would love to sail as a couple, but had my wife have liked sailing
...............! Familiar story?

I don't think that a warranty ban on single handed operation would do Amel
any favours. A Joel says, the fact that the boat can be handled by one, is
in my view, a very good testimony to its design. Even as a couple, I am sure
that you don't wake your partner when it comes to reefing or tacking? Even
couples are sailing in effect single handed during night watches.

Byron, the Super Maramu 2000 is a great boat. I have no hesitation in
keeping my boat despite what has happened. My only beef is that I have been
given the run around when there has been a proven lapse in quality.

Regards

Ian

PS I have deleted the original text as I know that those downloading by sat
phone do no wish to increase their charges unnecessarily.

Re: [Amel Yacht Owners] advice needed - above or below 15 meters LOA

Luis Gonzalez Vallejo <l_gonzalezvallejo@...>
 

I have a Mango from 1994. In some european countries ,as in my case in Spain, what is relevant is the kind on navegation that you are allowed for, not the length of the boat.So , if you apply for offshore saling eg. to sail anywhere in the world you have to get the Yacht Captain, and the boat has be licensing for navegation Class A, it means that the boat has to fulfill a list of requirements , mainly on safety equipment, independently to the boats length.On the other hand if your navegation area is less than 60 miles from the coast, your license is for Yacht Skipper, and your boat is licensing for Class B. Your insurance will cover for any specific navegation. I have not any particular problem with the 53 ft of my Mango. Also the harbour fares depends on the LOA x Beam, and there is not particular charge over 15 m. Basic maintenance , is cheaper than any other similar boat of her length. Please let me know any other specific question on Mango.
Luis, from "Aloysius".
,
cjcolclough <cjcolclough@...> wrote:
Dear all

We are writing to you to ask for advice concerning the pros and cons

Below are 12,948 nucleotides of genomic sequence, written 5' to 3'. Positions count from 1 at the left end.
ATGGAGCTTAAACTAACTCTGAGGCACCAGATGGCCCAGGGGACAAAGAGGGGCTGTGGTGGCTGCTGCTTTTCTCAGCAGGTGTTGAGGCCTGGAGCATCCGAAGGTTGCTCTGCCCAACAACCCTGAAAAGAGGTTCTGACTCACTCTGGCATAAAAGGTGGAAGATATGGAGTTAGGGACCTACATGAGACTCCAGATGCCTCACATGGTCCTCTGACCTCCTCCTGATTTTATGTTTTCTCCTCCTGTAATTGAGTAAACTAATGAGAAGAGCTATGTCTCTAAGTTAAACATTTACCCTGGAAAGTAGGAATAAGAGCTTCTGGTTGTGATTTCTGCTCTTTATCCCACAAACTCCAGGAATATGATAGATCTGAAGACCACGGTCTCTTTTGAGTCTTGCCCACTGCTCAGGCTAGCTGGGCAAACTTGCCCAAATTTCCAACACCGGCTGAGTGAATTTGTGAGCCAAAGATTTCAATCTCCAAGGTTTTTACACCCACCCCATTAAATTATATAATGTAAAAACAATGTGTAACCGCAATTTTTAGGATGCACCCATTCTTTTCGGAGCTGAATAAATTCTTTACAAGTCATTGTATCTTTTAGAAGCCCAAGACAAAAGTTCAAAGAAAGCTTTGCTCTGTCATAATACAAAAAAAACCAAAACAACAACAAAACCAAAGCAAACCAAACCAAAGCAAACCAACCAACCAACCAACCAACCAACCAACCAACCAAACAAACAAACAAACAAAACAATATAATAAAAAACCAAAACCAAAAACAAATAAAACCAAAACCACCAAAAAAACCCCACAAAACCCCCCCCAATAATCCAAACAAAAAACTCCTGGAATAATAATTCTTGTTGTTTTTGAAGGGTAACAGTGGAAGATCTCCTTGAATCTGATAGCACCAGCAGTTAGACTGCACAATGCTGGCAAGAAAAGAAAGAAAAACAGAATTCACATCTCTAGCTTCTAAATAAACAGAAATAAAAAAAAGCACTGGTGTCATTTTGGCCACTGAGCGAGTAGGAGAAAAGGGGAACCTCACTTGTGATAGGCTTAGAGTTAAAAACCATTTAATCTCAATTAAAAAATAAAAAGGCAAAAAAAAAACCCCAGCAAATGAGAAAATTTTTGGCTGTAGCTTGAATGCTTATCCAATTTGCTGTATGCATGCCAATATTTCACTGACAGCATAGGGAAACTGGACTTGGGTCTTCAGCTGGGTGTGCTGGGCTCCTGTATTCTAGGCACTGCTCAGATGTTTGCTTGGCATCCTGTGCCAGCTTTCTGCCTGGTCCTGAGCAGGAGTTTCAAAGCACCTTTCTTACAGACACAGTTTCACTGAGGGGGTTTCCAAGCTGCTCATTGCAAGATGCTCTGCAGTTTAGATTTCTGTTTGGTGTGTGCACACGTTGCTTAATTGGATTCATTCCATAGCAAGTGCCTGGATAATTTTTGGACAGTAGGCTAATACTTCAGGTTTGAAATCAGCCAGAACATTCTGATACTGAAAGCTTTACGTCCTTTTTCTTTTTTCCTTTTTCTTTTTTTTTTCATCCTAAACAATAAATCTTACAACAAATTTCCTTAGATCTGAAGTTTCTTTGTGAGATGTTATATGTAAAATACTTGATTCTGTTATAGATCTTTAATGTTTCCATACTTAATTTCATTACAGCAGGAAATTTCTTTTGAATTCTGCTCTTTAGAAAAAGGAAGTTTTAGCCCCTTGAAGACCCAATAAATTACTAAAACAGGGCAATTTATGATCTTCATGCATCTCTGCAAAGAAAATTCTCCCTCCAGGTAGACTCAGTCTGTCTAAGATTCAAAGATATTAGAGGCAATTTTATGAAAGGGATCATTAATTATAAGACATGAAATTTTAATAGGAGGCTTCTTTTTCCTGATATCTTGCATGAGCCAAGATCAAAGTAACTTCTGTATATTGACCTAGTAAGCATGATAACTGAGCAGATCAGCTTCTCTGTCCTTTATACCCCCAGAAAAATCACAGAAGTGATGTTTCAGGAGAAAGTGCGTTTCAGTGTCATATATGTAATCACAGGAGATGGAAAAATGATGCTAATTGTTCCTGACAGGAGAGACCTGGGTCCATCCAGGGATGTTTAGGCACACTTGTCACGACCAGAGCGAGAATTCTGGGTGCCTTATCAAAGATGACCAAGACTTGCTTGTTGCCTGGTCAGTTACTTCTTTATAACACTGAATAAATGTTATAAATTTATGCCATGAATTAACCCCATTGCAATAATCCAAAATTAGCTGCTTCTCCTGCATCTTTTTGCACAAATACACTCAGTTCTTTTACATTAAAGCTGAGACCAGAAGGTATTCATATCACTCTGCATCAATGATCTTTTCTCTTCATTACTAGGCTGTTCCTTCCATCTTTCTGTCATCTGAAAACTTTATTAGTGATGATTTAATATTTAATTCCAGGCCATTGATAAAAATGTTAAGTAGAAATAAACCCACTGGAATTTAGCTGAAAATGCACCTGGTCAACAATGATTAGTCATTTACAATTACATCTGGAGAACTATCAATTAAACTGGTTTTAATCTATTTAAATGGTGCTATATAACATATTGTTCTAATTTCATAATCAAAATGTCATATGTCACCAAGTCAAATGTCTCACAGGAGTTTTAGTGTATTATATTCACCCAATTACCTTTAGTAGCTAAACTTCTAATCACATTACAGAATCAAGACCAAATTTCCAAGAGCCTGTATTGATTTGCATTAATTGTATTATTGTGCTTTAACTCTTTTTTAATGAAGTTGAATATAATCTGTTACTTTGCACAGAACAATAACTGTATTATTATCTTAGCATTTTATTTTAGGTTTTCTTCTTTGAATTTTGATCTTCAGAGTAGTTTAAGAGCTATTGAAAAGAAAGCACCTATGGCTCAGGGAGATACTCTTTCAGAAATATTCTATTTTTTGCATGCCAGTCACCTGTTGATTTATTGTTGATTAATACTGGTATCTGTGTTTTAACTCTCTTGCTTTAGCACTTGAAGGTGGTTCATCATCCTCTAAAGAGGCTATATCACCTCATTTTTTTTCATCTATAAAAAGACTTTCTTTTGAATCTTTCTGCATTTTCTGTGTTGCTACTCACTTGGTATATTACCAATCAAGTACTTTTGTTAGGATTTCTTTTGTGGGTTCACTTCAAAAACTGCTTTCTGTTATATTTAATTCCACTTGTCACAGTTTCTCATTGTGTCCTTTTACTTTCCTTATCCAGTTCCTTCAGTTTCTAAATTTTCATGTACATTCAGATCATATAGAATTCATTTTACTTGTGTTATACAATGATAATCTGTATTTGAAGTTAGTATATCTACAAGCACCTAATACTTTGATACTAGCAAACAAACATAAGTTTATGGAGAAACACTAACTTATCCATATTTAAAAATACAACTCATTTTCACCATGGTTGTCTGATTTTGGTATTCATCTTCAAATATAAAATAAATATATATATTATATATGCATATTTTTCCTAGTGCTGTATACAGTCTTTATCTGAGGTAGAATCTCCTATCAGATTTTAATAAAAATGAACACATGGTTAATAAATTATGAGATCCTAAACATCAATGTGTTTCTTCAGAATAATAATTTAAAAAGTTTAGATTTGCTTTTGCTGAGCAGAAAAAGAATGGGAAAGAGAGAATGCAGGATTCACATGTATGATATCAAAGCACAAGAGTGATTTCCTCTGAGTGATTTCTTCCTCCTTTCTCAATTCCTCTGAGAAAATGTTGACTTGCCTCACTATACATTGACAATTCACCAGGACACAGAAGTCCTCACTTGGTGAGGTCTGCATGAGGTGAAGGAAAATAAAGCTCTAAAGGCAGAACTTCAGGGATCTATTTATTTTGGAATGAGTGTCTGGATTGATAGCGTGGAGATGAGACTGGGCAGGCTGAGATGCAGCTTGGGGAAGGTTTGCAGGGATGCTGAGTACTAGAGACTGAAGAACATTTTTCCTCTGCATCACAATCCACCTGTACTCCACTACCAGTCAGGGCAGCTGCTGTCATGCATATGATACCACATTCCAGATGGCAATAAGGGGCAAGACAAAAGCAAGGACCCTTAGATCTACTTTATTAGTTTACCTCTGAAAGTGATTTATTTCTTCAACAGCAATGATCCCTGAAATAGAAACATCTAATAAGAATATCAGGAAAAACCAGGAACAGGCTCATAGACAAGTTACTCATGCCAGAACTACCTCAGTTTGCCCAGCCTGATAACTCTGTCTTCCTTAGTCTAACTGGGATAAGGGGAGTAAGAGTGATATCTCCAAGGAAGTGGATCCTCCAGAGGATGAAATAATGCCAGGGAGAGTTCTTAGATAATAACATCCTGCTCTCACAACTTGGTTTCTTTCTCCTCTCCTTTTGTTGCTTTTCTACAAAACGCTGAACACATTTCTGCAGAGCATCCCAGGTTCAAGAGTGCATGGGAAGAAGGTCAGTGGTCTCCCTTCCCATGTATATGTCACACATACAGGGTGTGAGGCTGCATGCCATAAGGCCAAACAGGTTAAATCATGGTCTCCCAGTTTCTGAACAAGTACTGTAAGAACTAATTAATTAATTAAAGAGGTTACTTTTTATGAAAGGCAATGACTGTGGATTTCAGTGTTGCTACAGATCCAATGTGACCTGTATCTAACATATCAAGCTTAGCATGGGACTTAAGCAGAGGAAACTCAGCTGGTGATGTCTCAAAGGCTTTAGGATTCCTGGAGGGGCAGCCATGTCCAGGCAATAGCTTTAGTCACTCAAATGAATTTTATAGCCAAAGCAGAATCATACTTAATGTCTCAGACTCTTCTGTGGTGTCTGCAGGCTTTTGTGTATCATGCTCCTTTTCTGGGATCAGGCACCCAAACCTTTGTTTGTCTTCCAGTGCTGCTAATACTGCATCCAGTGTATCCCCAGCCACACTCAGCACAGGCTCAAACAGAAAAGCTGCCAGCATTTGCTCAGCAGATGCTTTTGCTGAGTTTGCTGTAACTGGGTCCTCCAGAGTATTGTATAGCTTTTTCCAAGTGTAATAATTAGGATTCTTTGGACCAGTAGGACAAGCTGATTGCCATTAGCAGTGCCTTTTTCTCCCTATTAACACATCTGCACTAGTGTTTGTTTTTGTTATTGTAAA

of owning a yacht, which is larger than 15 meters LOA.

As we suppose you know, European laws, and in our case Danish laws,
with regards yachts > 15 meters are pretty strict. To sail within
Europe we must have a Yacht Captain 3 exam, to sail outside European
waters a Yacht Captain 1. Pantaeneus Insurance informs us that should
an accident happen and we do not have the required papers, the
insurance will formally not cover, however informally it might (the
actual decision will depend on the type of accident. This also means
that to sail in, for example, the Carribean there must at all times
be a captain on board with the Yacht Captain 1 and a second person
onboard with at least a Yacht Captain 3. In all other cases the rules
are violated and the insurance might not cover.

There are no such requirements for yachts < 15 meters

So be it, we would ofcourse get the required exams should we buy the
Mango we currently are looking at. However our concerns do not stop
there. We have been told that harbour prices become much more
expensive as soon as the yacht is > 15 meters. Is this true? And what
about the ongoing costs of maintaining a Mango? How much should we
roughly count on spending on ordinary maintenance?

Basically what we are unclear about is whether the extra 6 feet the
Mango has on the Maramu are worth the extra bother, rules, red tape
and costs. Given that we would use the yacht for blue water cruising
and hopefully long trips to far away places, we have these following
questions in mind:

Is the living space in the Mango that much larger than in a Maramu?
Is the comfort - both the day to day living comfort as well as the
sailing experience - better in the Mango?
Are there other particular issues with having a yacht > 15 meters,
which we should know about and consider?
Essentially is the Mango that much better than the Maramu that all
the extra hassle is well worth it?

We fully realise that we are asking questions that only can be
answered subjectively. However we would appreciate your opinions,
thoughts and knowledge as we are only beginning to venture into the
world of blue water cruising and have therefore very little practical
experience with these matters.

Kindest regards and safe winds,

Christina and Lars
Denmark



---------------------------------
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[Non-text portions of this message have been removed]

advice needed - above or below 15 meters LOA

cjcolclough <cjcolclough@...>
 

Dear all

We are writing to you to ask for advice concerning the pros and cons
of owning a yacht, which is larger than 15 meters LOA.

As we suppose you know, European laws, and in our case Danish laws,
with regards yachts > 15 meters are pretty strict. To sail within
Europe we must have a Yacht Captain 3 exam, to sail outside European
waters a Yacht Captain 1. Pantaeneus Insurance informs us that should
an accident happen and we do not have the required papers, the
insurance will formally not cover, however informally it might (the